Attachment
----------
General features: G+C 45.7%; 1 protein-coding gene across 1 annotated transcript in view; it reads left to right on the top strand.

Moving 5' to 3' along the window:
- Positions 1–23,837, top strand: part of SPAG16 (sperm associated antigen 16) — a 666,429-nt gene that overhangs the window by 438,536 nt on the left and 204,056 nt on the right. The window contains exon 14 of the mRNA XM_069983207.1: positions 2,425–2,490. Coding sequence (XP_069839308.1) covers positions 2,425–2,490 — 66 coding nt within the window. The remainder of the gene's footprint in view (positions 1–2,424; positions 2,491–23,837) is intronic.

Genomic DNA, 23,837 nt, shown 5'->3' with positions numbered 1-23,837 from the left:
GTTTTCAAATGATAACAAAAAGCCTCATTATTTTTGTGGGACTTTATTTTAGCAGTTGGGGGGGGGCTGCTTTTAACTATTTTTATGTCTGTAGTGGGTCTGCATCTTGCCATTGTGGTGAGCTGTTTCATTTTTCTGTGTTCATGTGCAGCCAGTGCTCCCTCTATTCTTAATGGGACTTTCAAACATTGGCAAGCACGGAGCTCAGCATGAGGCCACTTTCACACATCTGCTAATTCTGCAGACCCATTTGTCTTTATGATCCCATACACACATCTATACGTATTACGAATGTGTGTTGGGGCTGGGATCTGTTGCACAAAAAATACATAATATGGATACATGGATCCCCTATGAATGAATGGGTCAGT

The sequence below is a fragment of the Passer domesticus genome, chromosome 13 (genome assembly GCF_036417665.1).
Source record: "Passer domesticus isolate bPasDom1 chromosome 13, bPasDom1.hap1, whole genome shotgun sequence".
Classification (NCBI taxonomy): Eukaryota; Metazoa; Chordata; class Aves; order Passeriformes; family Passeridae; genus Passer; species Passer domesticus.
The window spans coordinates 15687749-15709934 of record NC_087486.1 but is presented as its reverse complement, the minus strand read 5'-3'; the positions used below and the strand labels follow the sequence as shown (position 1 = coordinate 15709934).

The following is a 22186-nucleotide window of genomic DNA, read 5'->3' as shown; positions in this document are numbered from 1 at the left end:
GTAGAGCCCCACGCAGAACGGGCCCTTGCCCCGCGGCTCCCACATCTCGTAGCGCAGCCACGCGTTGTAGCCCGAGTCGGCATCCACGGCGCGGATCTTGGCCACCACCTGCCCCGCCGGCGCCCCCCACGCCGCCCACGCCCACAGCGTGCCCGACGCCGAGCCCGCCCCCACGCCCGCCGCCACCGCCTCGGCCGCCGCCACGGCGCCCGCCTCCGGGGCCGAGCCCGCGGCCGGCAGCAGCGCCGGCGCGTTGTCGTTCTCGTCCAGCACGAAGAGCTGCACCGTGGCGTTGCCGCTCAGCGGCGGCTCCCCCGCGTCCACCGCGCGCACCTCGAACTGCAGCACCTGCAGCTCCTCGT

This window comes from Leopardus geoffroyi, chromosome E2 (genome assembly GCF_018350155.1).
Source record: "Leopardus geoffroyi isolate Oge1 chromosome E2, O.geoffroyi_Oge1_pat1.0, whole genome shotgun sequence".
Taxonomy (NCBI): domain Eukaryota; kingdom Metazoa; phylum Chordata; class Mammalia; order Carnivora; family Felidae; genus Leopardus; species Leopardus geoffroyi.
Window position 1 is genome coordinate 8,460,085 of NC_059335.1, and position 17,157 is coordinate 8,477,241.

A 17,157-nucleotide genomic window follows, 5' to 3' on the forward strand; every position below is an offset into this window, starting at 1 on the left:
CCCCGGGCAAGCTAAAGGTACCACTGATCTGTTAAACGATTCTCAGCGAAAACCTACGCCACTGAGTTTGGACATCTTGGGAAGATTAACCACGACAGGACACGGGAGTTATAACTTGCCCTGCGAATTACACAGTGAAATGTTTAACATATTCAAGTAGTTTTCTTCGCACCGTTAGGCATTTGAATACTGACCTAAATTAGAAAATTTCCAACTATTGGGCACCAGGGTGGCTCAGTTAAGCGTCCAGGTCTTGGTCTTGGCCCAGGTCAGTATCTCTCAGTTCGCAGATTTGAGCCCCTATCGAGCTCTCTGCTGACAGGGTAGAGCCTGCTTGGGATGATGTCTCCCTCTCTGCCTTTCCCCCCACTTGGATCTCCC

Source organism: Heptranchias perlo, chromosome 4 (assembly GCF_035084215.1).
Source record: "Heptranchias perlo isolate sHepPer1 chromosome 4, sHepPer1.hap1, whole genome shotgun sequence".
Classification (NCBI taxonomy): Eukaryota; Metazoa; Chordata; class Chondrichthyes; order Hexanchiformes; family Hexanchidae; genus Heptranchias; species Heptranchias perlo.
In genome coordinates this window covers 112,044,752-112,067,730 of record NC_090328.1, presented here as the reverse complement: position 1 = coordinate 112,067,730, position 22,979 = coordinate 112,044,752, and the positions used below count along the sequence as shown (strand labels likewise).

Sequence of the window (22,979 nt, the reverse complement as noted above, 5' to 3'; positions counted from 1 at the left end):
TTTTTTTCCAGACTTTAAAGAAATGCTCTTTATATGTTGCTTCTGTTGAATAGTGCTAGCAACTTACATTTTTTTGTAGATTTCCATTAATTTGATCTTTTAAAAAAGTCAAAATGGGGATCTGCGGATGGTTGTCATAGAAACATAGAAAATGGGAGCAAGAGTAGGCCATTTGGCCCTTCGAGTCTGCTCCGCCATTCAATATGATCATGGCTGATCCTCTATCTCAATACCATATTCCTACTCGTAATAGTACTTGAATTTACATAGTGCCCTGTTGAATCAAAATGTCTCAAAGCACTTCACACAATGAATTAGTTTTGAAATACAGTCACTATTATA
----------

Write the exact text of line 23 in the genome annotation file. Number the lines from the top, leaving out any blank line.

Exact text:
TTTTTTTCCAGACTTTAAAGAAATGCTCTTTATATGTTGCTTCTGTTGAATAGTGCTAGCAACTTACATTTTTTTGTAGATTTCCATTAATTTGATCTTTTAAAAAAGTCAAAATGGGGATCTGCGGATGGTTGTCATAGAAACATAGAAAATGGGAGCAAGAGTAGGCCATTTGGCCCTTCGAGTCTGCTCCGCCATTCAATATGATCATGGCTGATCCTCTATCTCAATACCATATTCCTACTCGTAATAGTACTTGAATTTACATAGTGCCCTGTTGAATCAAAATGTCTCAAAGCACTTCACACAATGAATTAGTTTTGAAATACAGTCACTATTATA